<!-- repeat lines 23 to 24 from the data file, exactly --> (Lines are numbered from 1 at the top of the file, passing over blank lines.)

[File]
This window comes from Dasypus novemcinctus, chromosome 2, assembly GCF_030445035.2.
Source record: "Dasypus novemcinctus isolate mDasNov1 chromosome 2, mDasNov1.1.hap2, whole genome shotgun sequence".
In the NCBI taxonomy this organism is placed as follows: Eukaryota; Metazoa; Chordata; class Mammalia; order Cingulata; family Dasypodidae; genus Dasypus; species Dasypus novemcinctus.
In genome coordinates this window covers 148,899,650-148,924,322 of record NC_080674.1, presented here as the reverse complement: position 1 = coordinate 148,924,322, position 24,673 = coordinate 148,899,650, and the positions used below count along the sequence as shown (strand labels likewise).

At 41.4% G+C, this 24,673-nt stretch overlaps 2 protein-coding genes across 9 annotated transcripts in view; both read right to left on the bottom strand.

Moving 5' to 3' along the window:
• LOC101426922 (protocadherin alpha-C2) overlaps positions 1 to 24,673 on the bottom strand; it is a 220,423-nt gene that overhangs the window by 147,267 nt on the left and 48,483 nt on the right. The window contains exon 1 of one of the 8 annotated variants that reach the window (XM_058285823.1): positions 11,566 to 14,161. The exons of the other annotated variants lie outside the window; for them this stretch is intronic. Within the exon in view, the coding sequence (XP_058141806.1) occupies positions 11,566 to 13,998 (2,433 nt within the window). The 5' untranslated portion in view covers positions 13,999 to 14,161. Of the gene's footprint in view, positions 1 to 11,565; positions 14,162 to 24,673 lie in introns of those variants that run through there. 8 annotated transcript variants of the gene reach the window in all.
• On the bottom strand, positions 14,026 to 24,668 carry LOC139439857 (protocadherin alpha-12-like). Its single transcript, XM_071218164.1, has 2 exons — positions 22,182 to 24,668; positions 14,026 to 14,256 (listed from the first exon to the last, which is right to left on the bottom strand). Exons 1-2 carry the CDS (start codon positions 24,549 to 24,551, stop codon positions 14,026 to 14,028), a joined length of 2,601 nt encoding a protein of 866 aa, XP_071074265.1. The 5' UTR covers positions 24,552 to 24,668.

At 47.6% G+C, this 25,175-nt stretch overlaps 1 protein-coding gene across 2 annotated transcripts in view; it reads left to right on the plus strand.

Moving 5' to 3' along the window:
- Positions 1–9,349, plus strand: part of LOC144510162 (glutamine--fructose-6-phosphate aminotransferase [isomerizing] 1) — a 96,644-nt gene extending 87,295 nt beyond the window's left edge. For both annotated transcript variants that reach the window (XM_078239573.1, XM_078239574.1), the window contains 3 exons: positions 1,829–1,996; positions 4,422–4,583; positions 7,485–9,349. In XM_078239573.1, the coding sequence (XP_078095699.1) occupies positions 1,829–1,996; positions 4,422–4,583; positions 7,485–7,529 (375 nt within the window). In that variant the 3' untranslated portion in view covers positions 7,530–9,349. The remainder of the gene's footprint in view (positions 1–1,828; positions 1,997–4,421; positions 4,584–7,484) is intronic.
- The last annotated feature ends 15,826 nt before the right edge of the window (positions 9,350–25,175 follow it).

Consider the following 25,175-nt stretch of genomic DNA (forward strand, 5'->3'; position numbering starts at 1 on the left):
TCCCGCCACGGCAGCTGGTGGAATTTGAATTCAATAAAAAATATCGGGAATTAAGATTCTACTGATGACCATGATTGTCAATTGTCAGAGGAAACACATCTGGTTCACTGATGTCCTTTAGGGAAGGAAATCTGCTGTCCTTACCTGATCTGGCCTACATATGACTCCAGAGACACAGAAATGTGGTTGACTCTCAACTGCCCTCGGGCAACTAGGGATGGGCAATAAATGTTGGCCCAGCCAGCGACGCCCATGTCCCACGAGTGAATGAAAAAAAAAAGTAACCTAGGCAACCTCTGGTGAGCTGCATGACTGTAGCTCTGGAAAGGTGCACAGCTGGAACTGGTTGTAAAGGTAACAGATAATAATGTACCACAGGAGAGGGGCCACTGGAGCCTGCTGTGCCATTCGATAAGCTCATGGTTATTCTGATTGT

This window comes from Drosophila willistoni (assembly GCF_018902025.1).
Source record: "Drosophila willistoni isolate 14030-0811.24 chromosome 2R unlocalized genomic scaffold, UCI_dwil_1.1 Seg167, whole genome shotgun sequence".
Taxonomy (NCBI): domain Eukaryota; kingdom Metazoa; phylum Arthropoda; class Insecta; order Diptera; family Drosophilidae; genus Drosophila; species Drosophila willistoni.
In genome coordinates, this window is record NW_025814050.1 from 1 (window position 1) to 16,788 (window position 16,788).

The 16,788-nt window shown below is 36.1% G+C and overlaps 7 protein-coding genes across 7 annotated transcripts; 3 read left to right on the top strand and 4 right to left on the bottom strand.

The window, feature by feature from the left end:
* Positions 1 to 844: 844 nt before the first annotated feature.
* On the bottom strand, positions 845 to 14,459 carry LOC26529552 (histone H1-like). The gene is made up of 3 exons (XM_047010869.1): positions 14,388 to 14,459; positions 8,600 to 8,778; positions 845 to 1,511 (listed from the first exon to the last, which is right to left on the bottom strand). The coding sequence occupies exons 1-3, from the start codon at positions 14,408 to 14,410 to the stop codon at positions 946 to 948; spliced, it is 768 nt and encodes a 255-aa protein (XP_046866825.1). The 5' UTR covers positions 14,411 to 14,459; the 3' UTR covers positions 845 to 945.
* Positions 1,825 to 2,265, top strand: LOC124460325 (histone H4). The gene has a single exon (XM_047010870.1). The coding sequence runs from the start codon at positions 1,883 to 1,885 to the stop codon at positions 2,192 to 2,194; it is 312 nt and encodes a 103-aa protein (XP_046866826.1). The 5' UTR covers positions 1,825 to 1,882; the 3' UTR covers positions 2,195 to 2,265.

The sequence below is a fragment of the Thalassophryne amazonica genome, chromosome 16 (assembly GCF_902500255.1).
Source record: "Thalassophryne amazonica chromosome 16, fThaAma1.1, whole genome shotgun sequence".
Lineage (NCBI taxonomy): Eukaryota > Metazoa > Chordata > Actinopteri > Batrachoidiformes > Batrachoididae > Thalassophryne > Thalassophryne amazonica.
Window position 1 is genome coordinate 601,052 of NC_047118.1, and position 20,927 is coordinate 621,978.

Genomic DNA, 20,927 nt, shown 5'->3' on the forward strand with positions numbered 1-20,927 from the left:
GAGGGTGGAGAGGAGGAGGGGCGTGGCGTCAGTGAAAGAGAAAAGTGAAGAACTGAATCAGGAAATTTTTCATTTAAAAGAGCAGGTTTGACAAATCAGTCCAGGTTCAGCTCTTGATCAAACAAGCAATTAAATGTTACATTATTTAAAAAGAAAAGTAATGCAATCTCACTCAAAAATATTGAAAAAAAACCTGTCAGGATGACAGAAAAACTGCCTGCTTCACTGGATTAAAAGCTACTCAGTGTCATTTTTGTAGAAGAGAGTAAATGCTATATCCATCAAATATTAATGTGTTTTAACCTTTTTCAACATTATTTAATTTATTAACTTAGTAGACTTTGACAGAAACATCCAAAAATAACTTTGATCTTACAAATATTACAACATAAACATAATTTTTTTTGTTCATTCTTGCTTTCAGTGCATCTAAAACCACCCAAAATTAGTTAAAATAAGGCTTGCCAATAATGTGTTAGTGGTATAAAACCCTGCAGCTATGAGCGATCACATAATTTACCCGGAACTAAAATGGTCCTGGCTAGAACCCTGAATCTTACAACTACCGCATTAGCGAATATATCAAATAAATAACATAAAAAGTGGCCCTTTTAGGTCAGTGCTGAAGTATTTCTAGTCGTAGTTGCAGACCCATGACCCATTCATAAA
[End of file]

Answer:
* Positions 1,825 to 2,265, top strand: LOC124460325 (histone H4). The gene has a single exon (XM_047010870.1). The coding sequence runs from the start codon at positions 1,883 to 1,885 to the stop codon at positions 2,192 to 2,194; it is 312 nt and encodes a 103-aa protein (XP_046866826.1). The 5' UTR covers positions 1,825 to 1,882; the 3' UTR covers positions 2,195 to 2,265.

The sequence below is a fragment of the Thalassophryne amazonica genome, chromosome 16 (assembly GCF_902500255.1).